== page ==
A great-grandmother was arrested outside Disney World who said her doctor recommended CBD oil for arthritis
CBD oil was in the news again this week when a great-grandmother was arrested outside Disney World for allegedly having the cannabis-based compound with purported medicinal benefits in her purse.
The woman said her doctors recommended CBD for arthritis, and the charges were later dropped. But the arrest brought to light unanswered questions about the ingredient, which has been touted by celebrities like Kim Kardashian West and Kristen Bell and has gained a reputation as an elixir for ailments ranging from anxiety to diabetes.
Specifically: Are the claims about CBD’s benefits true? And is it even legal?
The answers are complicated.
Does CBD Have Health Benefits?
Dr. Kevin Hill, an addiction psychiatrist and Director of the Division of Addiction Psychiatry at Beth Israel Deaconess Medical Center, told PEOPLE in March, “It’s an extremely promising compound and there are a lot of studies that show its potential.”
But he added, “While pre-clinical or animal studies show CBD may have anti-anxiety properties and may be antipsychotic, for the majority of uses, there is not a lot of evidence.”
Short for cannabidiol, CBD is a non-intoxicating chemical in the cannabis plant. Unlike THC (tetrahydrocannabinol), CBD does not make you high.
So far, though, the FDA has only approved a version of CBD for two pediatric epilepsy conditions, making the CBD market a “wild, wild west,” according to Hill. The lack of regulation means most of the CBD purchased online is not approved. “You’re not really sure what you’re getting,” he says, adding that a recent study showed only about 30 percent of commercial CBD products are accurately labeled.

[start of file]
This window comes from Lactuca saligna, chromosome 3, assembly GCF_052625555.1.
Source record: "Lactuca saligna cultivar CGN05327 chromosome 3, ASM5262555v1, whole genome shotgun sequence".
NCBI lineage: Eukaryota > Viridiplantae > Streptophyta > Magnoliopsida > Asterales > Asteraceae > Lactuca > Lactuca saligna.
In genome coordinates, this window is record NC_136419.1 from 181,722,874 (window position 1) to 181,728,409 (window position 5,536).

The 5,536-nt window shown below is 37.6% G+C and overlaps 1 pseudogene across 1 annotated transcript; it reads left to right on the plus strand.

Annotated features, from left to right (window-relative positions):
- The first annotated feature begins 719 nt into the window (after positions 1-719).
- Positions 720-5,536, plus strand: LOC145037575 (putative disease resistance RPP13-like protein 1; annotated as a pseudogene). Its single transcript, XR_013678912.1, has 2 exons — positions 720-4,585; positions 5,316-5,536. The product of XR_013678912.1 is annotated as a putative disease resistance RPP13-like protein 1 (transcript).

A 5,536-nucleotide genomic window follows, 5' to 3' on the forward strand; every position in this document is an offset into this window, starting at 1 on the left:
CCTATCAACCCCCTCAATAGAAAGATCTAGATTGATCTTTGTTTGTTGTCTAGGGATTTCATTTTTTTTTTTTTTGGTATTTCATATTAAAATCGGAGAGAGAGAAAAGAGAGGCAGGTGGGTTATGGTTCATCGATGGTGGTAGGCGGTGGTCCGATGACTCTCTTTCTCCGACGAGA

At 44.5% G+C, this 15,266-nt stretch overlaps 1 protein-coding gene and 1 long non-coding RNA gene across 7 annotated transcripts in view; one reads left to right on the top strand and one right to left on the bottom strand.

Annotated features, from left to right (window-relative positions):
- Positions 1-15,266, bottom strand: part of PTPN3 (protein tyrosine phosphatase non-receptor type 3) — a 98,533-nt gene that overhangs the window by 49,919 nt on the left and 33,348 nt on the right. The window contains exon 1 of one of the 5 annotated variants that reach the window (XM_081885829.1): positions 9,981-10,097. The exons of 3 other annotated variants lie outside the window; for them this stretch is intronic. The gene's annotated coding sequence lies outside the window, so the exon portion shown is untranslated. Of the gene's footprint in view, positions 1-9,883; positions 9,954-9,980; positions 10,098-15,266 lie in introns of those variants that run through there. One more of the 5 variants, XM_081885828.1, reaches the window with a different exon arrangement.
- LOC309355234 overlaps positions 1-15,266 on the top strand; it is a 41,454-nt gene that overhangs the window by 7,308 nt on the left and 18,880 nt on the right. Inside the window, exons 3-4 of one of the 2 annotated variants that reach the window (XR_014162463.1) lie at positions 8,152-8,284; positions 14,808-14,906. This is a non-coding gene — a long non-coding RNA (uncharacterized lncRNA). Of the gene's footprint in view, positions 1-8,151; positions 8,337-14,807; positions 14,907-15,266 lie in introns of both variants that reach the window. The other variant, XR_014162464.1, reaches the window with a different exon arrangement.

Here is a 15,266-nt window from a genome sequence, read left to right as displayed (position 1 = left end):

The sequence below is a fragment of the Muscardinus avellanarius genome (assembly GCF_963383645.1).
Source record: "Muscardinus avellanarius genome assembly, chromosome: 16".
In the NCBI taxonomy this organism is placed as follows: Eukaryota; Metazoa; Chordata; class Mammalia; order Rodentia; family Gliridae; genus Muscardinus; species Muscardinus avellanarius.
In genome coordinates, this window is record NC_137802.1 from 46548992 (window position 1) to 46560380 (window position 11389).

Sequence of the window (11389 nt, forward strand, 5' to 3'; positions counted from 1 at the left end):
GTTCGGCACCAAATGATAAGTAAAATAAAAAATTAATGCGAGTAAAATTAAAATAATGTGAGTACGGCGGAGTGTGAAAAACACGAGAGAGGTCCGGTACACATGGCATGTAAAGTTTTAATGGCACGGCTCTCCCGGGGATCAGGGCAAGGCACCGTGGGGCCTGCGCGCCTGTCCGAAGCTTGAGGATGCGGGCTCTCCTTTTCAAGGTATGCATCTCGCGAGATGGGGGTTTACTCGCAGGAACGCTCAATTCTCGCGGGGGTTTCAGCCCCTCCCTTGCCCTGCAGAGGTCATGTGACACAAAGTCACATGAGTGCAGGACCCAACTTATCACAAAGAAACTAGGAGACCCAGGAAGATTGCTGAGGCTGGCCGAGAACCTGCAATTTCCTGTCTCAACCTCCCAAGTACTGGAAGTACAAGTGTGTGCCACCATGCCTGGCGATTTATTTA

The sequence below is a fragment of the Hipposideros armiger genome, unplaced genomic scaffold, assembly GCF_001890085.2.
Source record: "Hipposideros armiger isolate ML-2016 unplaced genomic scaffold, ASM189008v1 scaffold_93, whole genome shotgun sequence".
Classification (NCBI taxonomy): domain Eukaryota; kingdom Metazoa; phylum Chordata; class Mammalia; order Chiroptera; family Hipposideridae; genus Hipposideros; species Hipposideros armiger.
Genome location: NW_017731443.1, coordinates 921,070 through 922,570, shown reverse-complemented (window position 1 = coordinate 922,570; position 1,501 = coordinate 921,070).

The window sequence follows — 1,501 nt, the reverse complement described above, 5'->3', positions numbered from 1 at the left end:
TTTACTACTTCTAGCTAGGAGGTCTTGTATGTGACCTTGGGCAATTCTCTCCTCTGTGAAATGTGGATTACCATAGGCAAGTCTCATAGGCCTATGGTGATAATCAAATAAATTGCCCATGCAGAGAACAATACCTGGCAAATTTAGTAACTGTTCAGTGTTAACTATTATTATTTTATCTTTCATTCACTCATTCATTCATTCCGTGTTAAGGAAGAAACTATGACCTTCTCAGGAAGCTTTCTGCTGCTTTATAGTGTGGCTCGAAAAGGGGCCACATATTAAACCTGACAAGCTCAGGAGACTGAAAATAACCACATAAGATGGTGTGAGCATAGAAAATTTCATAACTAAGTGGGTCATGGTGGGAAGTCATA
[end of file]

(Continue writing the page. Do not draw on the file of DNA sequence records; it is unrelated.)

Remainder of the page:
The case of Hester Burkhalter, the 69-year-old woman arrested outside Disney World for allegedly having CBD oil, speaks to the problem of labeling: Burkhalter’s CBD oil tested positive for THC, despite the fact that the bottle reportedly claimed it contained zero milligrams of THC.
That can be problematic when so many people are taking it. “While the compound itself appears to be relatively safe, we need to know more,” he says. “It’s not a great scenario to have millions of people using cannabidiol when we don’t have the level of evidence that we need about its long-term effects or interaction with other medications.”
Is It Legal?
Short answer: It depends which state you’re in.
The federal 2018 Farm Bill lifted a nationwide ban on producing hemp, from which the oil is made, and which formerly was classified as a controlled substance. But the bill left states to follow their own laws, many of which still classify hemp as illegal, reports The New York Times.
That means farmers who legally produce hemp in Oregon and Kentucky — where hemp production is legal — may have their product seized and drivers arrested as it travels through Idaho and Oklahoma, where police still enforce the ban, according to the Times.
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Complicating matters further is that state regulation may allow CBD oil in food and alcohol (for example, in Colorado and Missouri), which federal policy forbids without a doctor’s prescription, as it is in California and Georgia.
Federal law still says CBD oils are legal to possess if they contain no more than 0.3 percent THC, a component in marijuana that, like hemp, also is derived from the cannabis plant. But authorities in Texas, Ohio and other states have arrested those who sell CBD products no matter the THC level, according to the Times.
A public hearing this month by the U.S. Food and Drug Administration will hear testimony on the safety of products containing cannabis and cannabis-derived compounds such as CDB.
The Tampa Bay Times reports the Florida Department of Agriculture has ruled it’s illegal to sell hemp or CDB in the state, but the state’s agriculture commissioner Nikki Fried has advanced legislation to make state law consistent with federal law.
• With reporting by STEPHANIE PFEFFER and RACHEL DESANTIS